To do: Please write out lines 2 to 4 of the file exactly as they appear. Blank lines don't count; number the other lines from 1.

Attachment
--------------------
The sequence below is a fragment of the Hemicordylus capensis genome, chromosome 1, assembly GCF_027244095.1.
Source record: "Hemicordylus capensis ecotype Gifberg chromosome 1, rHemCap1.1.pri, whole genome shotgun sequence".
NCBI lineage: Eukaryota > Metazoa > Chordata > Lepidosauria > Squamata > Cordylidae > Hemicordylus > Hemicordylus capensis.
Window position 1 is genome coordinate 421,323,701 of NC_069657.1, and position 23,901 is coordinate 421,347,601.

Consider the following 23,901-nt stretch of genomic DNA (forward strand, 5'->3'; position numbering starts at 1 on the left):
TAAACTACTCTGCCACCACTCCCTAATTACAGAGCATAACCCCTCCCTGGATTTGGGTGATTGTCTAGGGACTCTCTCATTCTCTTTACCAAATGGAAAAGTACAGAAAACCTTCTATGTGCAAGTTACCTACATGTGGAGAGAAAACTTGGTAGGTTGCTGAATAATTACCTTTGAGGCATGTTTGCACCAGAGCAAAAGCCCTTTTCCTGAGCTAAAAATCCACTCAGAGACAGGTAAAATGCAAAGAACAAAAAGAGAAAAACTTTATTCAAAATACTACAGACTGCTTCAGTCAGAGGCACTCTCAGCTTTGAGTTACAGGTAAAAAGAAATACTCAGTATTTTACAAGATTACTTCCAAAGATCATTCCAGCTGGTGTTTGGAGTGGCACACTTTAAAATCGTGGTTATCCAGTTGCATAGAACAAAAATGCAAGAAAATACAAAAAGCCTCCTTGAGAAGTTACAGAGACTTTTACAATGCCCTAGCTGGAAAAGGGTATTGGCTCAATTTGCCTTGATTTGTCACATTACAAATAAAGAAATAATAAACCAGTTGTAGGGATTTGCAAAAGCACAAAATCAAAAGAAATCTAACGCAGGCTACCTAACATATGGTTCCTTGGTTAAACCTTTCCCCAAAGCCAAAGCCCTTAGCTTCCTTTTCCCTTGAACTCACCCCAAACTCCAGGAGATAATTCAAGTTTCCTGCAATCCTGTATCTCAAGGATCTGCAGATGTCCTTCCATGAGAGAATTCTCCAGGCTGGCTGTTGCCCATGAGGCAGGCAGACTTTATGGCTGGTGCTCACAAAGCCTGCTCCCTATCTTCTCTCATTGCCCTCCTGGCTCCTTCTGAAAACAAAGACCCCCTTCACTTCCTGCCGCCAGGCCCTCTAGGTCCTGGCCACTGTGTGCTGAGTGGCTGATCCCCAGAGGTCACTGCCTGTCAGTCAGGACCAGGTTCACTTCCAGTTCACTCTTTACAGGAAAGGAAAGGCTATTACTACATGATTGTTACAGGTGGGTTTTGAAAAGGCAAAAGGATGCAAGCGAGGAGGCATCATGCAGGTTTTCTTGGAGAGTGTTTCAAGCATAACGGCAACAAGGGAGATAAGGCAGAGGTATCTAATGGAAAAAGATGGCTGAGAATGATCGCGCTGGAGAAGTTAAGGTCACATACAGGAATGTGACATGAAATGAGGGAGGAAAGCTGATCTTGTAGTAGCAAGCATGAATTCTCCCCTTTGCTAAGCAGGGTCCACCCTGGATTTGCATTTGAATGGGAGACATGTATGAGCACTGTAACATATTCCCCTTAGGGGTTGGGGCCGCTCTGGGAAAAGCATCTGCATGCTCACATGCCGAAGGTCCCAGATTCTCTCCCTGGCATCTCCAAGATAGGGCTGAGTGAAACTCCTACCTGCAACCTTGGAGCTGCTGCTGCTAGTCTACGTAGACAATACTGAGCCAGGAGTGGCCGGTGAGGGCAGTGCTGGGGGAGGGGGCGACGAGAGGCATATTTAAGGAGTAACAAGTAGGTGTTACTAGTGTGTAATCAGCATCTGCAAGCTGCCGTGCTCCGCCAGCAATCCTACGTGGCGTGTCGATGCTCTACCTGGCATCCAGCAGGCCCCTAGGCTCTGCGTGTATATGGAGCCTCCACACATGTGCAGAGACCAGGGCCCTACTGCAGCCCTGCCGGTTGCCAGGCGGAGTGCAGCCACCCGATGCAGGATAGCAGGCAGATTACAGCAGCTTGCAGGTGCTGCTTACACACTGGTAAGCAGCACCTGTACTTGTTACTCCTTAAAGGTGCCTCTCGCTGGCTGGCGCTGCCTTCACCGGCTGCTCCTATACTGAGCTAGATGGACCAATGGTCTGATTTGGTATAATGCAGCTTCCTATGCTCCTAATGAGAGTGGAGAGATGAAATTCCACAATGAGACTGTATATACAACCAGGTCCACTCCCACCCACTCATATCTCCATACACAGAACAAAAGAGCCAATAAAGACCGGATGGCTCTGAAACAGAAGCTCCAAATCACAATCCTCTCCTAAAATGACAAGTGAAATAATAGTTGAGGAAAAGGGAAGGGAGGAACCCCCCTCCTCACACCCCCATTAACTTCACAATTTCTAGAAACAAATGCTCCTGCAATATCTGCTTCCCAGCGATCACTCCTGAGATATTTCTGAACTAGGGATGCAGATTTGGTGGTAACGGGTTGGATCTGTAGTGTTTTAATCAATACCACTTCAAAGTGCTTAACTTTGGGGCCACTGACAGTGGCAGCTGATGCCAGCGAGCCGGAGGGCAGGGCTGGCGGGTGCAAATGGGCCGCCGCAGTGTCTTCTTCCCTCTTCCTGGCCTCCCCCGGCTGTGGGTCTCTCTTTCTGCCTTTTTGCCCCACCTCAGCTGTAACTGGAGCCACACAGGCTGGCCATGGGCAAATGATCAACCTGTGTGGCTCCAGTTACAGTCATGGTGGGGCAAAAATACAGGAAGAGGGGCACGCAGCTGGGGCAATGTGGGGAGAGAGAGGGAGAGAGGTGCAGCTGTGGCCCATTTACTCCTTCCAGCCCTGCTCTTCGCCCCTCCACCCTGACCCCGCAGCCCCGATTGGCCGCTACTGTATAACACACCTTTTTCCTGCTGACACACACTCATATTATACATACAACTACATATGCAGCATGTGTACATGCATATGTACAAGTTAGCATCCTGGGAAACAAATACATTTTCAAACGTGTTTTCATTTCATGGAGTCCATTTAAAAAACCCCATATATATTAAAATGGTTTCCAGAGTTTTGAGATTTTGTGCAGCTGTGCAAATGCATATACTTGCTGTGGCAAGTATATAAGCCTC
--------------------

Source record: "Hemicordylus capensis ecotype Gifberg chromosome 1, rHemCap1.1.pri, whole genome shotgun sequence".
NCBI lineage: Eukaryota > Metazoa > Chordata > Lepidosauria > Squamata > Cordylidae > Hemicordylus > Hemicordylus capensis.
Window position 1 is genome coordinate 421,323,701 of NC_069657.1, and position 23,901 is coordinate 421,347,601.